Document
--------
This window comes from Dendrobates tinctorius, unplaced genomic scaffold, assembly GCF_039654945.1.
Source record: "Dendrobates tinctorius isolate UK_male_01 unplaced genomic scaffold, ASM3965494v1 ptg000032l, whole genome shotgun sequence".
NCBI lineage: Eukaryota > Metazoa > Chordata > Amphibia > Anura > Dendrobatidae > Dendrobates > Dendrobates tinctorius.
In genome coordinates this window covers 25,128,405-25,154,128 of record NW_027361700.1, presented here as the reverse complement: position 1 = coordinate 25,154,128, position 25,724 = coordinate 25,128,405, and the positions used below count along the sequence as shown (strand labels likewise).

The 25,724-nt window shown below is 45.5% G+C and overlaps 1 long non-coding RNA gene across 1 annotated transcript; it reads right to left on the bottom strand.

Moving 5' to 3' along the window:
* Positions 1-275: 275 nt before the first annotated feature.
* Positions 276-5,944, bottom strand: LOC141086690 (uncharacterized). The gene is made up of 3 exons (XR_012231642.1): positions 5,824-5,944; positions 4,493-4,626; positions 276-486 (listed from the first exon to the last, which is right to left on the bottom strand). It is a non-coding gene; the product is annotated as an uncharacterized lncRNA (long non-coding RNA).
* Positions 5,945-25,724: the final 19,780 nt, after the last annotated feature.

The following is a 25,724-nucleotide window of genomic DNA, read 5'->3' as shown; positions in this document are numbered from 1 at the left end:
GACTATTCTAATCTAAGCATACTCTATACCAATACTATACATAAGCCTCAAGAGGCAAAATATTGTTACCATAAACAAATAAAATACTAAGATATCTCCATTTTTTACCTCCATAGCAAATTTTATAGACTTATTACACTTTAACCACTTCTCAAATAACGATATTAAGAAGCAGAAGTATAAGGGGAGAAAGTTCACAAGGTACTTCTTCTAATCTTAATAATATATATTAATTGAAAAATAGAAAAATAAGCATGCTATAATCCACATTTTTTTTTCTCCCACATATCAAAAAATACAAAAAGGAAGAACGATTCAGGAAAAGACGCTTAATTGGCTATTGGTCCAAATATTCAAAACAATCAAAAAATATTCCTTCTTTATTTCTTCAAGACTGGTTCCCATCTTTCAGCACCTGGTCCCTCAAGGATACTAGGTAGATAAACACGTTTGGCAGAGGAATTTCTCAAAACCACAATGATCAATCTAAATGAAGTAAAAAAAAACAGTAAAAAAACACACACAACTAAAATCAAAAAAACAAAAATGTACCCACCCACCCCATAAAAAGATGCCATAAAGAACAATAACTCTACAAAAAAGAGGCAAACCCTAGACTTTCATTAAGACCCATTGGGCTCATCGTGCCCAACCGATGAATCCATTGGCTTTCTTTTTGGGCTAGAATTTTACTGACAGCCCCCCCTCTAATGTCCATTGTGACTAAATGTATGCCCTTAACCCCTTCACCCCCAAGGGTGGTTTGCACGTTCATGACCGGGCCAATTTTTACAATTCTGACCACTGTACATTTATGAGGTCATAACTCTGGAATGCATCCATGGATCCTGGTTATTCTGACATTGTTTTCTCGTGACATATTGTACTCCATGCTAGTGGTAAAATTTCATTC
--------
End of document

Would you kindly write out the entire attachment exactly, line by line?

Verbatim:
This window comes from Dendrobates tinctorius, unplaced genomic scaffold, assembly GCF_039654945.1.
Source record: "Dendrobates tinctorius isolate UK_male_01 unplaced genomic scaffold, ASM3965494v1 ptg000032l, whole genome shotgun sequence".
NCBI lineage: Eukaryota > Metazoa > Chordata > Amphibia > Anura > Dendrobatidae > Dendrobates > Dendrobates tinctorius.
In genome coordinates this window covers 25,128,405-25,154,128 of record NW_027361700.1, presented here as the reverse complement: position 1 = coordinate 25,154,128, position 25,724 = coordinate 25,128,405, and the positions used below count along the sequence as shown (strand labels likewise).

The 25,724-nt window shown below is 45.5% G+C and overlaps 1 long non-coding RNA gene across 1 annotated transcript; it reads right to left on the bottom strand.

Moving 5' to 3' along the window:
* Positions 1-275: 275 nt before the first annotated feature.
* Positions 276-5,944, bottom strand: LOC141086690 (uncharacterized). The gene is made up of 3 exons (XR_012231642.1): positions 5,824-5,944; positions 4,493-4,626; positions 276-486 (listed from the first exon to the last, which is right to left on the bottom strand). It is a non-coding gene; the product is annotated as an uncharacterized lncRNA (long non-coding RNA).
* Positions 5,945-25,724: the final 19,780 nt, after the last annotated feature.

The following is a 25,724-nucleotide window of genomic DNA, read 5'->3' as shown; positions in this document are numbered from 1 at the left end:
GACTATTCTAATCTAAGCATACTCTATACCAATACTATACATAAGCCTCAAGAGGCAAAATATTGTTACCATAAACAAATAAAATACTAAGATATCTCCATTTTTTACCTCCATAGCAAATTTTATAGACTTATTACACTTTAACCACTTCTCAAATAACGATATTAAGAAGCAGAAGTATAAGGGGAGAAAGTTCACAAGGTACTTCTTCTAATCTTAATAATATATATTAATTGAAAAATAGAAAAATAAGCATGCTATAATCCACATTTTTTTTTCTCCCACATATCAAAAAATACAAAAAGGAAGAACGATTCAGGAAAAGACGCTTAATTGGCTATTGGTCCAAATATTCAAAACAATCAAAAAATATTCCTTCTTTATTTCTTCAAGACTGGTTCCCATCTTTCAGCACCTGGTCCCTCAAGGATACTAGGTAGATAAACACGTTTGGCAGAGGAATTTCTCAAAACCACAATGATCAATCTAAATGAAGTAAAAAAAAACAGTAAAAAAACACACACAACTAAAATCAAAAAAACAAAAATGTACCCACCCACCCCATAAAAAGATGCCATAAAGAACAATAACTCTACAAAAAAGAGGCAAACCCTAGACTTTCATTAAGACCCATTGGGCTCATCGTGCCCAACCGATGAATCCATTGGCTTTCTTTTTGGGCTAGAATTTTACTGACAGCCCCCCCTCTAATGTCCATTGTGACTAAATGTATGCCCTTAACCCCTTCACCCCCAAGGGTGGTTTGCACGTTCATGACCGGGCCAATTTTTACAATTCTGACCACTGTACATTTATGAGGTCATAACTCTGGAATGCATCCATGGATCCTGGTTATTCTGACATTGTTTTCTCGTGACATATTGTACTCCATGCTAGTGGTAAAATTTCATTC